January 15 – February 8, 2015
Artist Talk and Reception: 5:30 – 7:00 PM, January 15, Hartnett Gallery
“Love Stories” is a collection of animation machines, photographs and optical devices, each presenting a rarified image of nature. These objects offer an illusion, a grove of 10 foot trees that appear real but are flat, a periscope that offers an altered perspective, and a moon that tricks the eye through persistence of vision.
Through these objects, and the images they create, Kinch presents the mediated photographic experience as a metaphor for how we understand the world. This most recent work stems from her research into early photographic processes, optical toys, and the advent of moving image machines. Kinch takes advantage of the physicality of these devices to place emphasis on the power and limits of visual perception.
Nichola Kinch is a Philadelphia based artist and an Assistant Professor at Temple University’s Tyler school of Art in the Foundations and Visual Studies Programs. Kinch’s work has been exhibited nationally and internationally, including exhibitions at the Delaware Center for Contemporary Art, SPACES Gallery in Clevland, Vox Popluli and The Print Center in Philadelphia, The Median Art Center in Beijing, China and The Center for Modern Art in Shanghai, China. Nichola Kinch holds a BFA in Ceramics from the Myers School of Art and a MFA in sculpture from Temple University’s Tyler School of Art.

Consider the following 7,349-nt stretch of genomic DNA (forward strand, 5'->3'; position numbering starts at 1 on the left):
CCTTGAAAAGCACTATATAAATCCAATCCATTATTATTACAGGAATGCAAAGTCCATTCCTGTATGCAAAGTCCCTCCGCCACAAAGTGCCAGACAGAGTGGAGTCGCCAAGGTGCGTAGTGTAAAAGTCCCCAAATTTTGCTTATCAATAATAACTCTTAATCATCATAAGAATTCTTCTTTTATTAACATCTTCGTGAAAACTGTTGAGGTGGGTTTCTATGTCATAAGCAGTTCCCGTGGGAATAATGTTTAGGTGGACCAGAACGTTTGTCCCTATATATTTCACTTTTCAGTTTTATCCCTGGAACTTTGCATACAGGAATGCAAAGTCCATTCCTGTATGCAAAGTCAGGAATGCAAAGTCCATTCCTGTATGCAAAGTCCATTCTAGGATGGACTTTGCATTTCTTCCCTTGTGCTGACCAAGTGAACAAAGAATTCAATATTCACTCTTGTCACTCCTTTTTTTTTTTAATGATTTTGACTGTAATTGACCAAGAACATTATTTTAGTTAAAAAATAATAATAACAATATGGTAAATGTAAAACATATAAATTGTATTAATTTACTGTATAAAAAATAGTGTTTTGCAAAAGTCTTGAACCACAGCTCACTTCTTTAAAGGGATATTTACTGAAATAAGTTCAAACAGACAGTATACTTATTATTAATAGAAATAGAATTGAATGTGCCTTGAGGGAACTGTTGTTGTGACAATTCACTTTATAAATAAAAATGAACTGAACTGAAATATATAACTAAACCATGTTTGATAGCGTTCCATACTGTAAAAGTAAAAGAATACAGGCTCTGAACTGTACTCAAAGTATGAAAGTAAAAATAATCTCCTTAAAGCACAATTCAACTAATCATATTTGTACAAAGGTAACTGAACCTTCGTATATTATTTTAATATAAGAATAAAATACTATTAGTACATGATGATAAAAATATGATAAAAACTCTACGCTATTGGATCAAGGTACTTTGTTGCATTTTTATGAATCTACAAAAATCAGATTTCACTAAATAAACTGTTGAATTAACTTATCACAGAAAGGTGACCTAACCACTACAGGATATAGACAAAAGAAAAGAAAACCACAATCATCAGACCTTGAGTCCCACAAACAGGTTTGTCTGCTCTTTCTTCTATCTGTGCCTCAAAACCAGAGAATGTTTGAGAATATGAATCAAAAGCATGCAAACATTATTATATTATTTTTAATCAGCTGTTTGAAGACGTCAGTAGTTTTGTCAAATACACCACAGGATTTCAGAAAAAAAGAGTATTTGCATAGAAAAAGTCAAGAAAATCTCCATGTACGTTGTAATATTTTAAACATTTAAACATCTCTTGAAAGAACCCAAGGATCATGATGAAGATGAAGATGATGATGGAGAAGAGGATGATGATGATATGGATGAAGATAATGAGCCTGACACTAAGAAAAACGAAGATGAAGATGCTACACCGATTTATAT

November 20 – December 14, 2014
Artist talk in the Stackel Room (202 Wilson Commons), 4:00PM, November 20, 2014
Followed by a Reception in the Hartnett Gallery, 5:00-7:00PM
“Turn your bathroom into the retreat of your dreams.” — Sherwin Williams
In the 19th and 20th centuries, tourism proliferated due to rapid developments in transportation and the accessibility of photography. The distant, whether in space or time, became closer at hand. Displayed in albums, printed on Kleenex® boxes, or painted on bedroom walls, the promise of escape soon found its way into our lives at home.
Nick Marshall’s recent photographs and paintings explore the desire to withdraw from the everyday into representations of the idyllic. With the sea as a backdrop, the work creates imaginative horizons by turning our often absurd attempts to substantiate the ephemeral air and waterinto anonymous or impossible locales. Through the use of consumer house paint and vacation photos, Marshall reveals our cultural attempts to materialize and reconstruct memory and fantasy.